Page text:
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Scrutiny intensifies on US Capitol Police after assault

The US Capitol Police is facing increasing scrutiny into whether its officers played a role in enabling a violent mob to storm the Capitol building and threaten the safety of lawmakers.

The police force’s Office of the Inspector General, a watchdog that performs an oversight role and reports directly to the force’s board, has suspended all other work to focus solely on conducting a sweeping review of the force following last week’s invasion of the Capitol, according to two people briefed on the matter.

As well as committing all of their staff to the project, the inspector-general’s office will invite independent experts in to aid the probe.

It comes amid growing demands from lawmakers to know how the pro-Trump mob, which included people carrying firearms, was able to so easily enter the building and interrupt the certification of the US presidential election result by Congress.

Several lawmakers have described fleeing for their lives and being forced to hide in secure locations as law enforcement officers failed to hold the crowd back. Others have described how they or their colleagues have been the subject of violent threats over votes to certify the election results or impeach Donald Trump.

Senator Chris Murphy, the top Democrat on the Senate committee that oversees the police force, said it was “absolutely vital” that lawmakers understood how the breach occurred, adding that he was glad to hear the inspector-general would be launching a comprehensive investigation.

On Wednesday evening, Tim Ryan — the Democratic congressman who chairs the House of Representatives committee that oversees the Capitol Police’s $516m annual budget — told reporters that lawmakers were having “a hell of a time getting information from the Capitol Police oversight.”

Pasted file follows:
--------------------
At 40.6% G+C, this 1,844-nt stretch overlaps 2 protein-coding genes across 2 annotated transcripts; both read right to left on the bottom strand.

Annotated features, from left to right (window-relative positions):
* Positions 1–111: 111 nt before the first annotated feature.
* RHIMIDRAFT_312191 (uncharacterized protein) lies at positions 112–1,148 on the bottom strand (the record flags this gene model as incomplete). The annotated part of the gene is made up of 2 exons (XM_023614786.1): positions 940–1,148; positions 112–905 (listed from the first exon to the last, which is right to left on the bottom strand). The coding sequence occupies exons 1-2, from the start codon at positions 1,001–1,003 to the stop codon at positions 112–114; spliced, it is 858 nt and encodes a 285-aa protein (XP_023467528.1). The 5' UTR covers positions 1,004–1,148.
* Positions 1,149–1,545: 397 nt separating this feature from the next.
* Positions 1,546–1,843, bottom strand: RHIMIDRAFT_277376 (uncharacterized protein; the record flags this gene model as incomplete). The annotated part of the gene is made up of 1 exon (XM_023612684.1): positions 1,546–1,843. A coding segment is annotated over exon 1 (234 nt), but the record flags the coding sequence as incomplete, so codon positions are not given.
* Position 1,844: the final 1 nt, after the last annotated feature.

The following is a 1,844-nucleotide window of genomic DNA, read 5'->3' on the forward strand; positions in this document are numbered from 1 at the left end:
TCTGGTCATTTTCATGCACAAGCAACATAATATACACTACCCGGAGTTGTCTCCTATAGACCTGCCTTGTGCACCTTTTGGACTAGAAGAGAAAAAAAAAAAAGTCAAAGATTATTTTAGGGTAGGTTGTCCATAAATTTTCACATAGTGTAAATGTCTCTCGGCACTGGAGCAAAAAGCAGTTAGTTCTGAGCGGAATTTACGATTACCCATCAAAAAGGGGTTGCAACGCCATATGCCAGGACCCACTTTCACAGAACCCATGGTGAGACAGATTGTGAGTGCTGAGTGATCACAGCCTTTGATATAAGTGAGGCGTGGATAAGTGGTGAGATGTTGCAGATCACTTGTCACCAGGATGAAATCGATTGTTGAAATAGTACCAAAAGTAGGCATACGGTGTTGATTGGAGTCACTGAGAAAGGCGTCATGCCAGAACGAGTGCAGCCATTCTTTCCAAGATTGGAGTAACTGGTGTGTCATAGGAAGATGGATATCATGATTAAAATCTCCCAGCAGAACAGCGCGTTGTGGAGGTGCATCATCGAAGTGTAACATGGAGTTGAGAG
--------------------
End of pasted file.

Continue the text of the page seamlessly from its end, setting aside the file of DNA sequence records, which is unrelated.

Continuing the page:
“It’s a black box over there,” Mr Ryan said, adding: “They need to do a better job.”

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number of Capitol Police officers so far suspended

Mr Ryan said that in hundreds of conversations with “rank-and-file members” of the force, it appeared that there was a lack of communication from command centres, leading to “a ton of confusion and lack of direction.”

Capitol Police officers have also faced allegations of aiding the rioters. Two off-duty police officers from Virginia who have been arrested and charged with unlawful entry of the Capitol building told a local newspaper, the Richmond Times-Dispatch, that they had been allowed into the building and shown around by Capitol Police officers.

Thomas Robertson, an off-duty officer with Rocky Mount police department in Virginia, told the local paper that he and his colleague Jacob Fracker had broken no laws.

“We were escorted in by the Capitol Police, shown around and told, ‘As long as you stay here, you’re fine,’” Mr Robertson said, adding that the pair had stayed in cordoned-off areas. He claimed that officers were handing out bottles of water to people upon entry.

However, prosecutors alleged in court filings that in now-deleted social media posts, Mr Robertson claimed that he “attacked the government” and “took the fucking Capitol”.

Images of Capitol Police officers seeming to open the gates to allow rioters on to the Capitol grounds, and posing for selfies with members of the mob while wearing Trump-themed MAGA hats, have prompted outrage on social media.

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But other members of the force have received praise for risking their safety to divert the mob away from the packed Senate chamber. A bipartisan group of lawmakers are seeking to honour one of the officers, Eugene Goodman, for his “bravery and quick thinking” during the attack.

The chief of the Capitol Police, Steven Sund, submitted his resignation in the wake of the attack. One Capitol Police officer died from injuries sustained during the melee.

Two Capitol Police officers have so far been suspended from their post. Mr Ryan said he had been briefed that around 20 more were being investigated by the police’s office for personnel and management.

The mistrust inside the Capitol has also spread between lawmakers, with some suggesting that colleagues aided rioters by giving them tours in the preceding days.

Speaking at the impeachment proceeding against Mr Trump, Jerry Nadler, the Democratic chair of the House judiciary committee, said rioters’ “accomplices in this House will be held responsible.”

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